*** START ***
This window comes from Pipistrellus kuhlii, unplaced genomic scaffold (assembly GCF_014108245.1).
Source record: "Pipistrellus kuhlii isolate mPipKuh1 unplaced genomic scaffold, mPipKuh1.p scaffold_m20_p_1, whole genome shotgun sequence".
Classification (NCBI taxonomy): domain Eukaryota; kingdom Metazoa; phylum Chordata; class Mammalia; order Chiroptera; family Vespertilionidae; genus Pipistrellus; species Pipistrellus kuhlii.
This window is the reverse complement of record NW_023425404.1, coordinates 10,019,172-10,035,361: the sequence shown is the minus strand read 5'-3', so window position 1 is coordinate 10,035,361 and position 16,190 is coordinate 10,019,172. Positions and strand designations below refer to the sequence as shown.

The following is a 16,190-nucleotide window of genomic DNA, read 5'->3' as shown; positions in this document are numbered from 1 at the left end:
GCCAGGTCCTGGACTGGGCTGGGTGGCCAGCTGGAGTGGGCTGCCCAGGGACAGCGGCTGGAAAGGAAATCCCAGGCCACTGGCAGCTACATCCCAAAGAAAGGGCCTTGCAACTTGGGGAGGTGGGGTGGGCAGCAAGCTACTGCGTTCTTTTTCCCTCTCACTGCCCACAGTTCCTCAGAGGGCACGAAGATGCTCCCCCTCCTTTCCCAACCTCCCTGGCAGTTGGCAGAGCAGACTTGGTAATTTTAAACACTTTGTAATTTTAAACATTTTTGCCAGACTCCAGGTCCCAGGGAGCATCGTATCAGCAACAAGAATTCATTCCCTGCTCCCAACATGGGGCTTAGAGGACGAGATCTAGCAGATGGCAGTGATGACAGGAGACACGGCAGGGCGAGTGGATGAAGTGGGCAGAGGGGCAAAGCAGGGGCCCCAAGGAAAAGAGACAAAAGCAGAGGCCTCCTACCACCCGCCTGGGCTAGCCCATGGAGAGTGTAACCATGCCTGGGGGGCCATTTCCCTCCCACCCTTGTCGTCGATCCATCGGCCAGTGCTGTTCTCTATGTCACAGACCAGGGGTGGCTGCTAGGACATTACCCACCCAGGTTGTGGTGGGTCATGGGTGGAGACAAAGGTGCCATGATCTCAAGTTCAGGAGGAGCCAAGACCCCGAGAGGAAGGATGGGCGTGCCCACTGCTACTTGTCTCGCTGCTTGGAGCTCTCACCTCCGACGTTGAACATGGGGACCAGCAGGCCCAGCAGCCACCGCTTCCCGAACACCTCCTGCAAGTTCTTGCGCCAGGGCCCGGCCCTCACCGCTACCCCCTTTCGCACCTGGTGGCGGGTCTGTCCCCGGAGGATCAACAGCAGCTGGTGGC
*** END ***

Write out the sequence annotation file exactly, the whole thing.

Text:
This window comes from Pipistrellus kuhlii, unplaced genomic scaffold (assembly GCF_014108245.1).
Source record: "Pipistrellus kuhlii isolate mPipKuh1 unplaced genomic scaffold, mPipKuh1.p scaffold_m20_p_1, whole genome shotgun sequence".
Classification (NCBI taxonomy): domain Eukaryota; kingdom Metazoa; phylum Chordata; class Mammalia; order Chiroptera; family Vespertilionidae; genus Pipistrellus; species Pipistrellus kuhlii.
This window is the reverse complement of record NW_023425404.1, coordinates 10,019,172-10,035,361: the sequence shown is the minus strand read 5'-3', so window position 1 is coordinate 10,035,361 and position 16,190 is coordinate 10,019,172. Positions and strand designations below refer to the sequence as shown.

The following is a 16,190-nucleotide window of genomic DNA, read 5'->3' as shown; positions in this document are numbered from 1 at the left end:
GCCAGGTCCTGGACTGGGCTGGGTGGCCAGCTGGAGTGGGCTGCCCAGGGACAGCGGCTGGAAAGGAAATCCCAGGCCACTGGCAGCTACATCCCAAAGAAAGGGCCTTGCAACTTGGGGAGGTGGGGTGGGCAGCAAGCTACTGCGTTCTTTTTCCCTCTCACTGCCCACAGTTCCTCAGAGGGCACGAAGATGCTCCCCCTCCTTTCCCAACCTCCCTGGCAGTTGGCAGAGCAGACTTGGTAATTTTAAACACTTTGTAATTTTAAACATTTTTGCCAGACTCCAGGTCCCAGGGAGCATCGTATCAGCAACAAGAATTCATTCCCTGCTCCCAACATGGGGCTTAGAGGACGAGATCTAGCAGATGGCAGTGATGACAGGAGACACGGCAGGGCGAGTGGATGAAGTGGGCAGAGGGGCAAAGCAGGGGCCCCAAGGAAAAGAGACAAAAGCAGAGGCCTCCTACCACCCGCCTGGGCTAGCCCATGGAGAGTGTAACCATGCCTGGGGGGCCATTTCCCTCCCACCCTTGTCGTCGATCCATCGGCCAGTGCTGTTCTCTATGTCACAGACCAGGGGTGGCTGCTAGGACATTACCCACCCAGGTTGTGGTGGGTCATGGGTGGAGACAAAGGTGCCATGATCTCAAGTTCAGGAGGAGCCAAGACCCCGAGAGGAAGGATGGGCGTGCCCACTGCTACTTGTCTCGCTGCTTGGAGCTCTCACCTCCGACGTTGAACATGGGGACCAGCAGGCCCAGCAGCCACCGCTTCCCGAACACCTCCTGCAAGTTCTTGCGCCAGGGCCCGGCCCTCACCGCTACCCCCTTTCGCACCTGGTGGCGGGTCTGTCCCCGGAGGATCAACAGCAGCTGGTGGC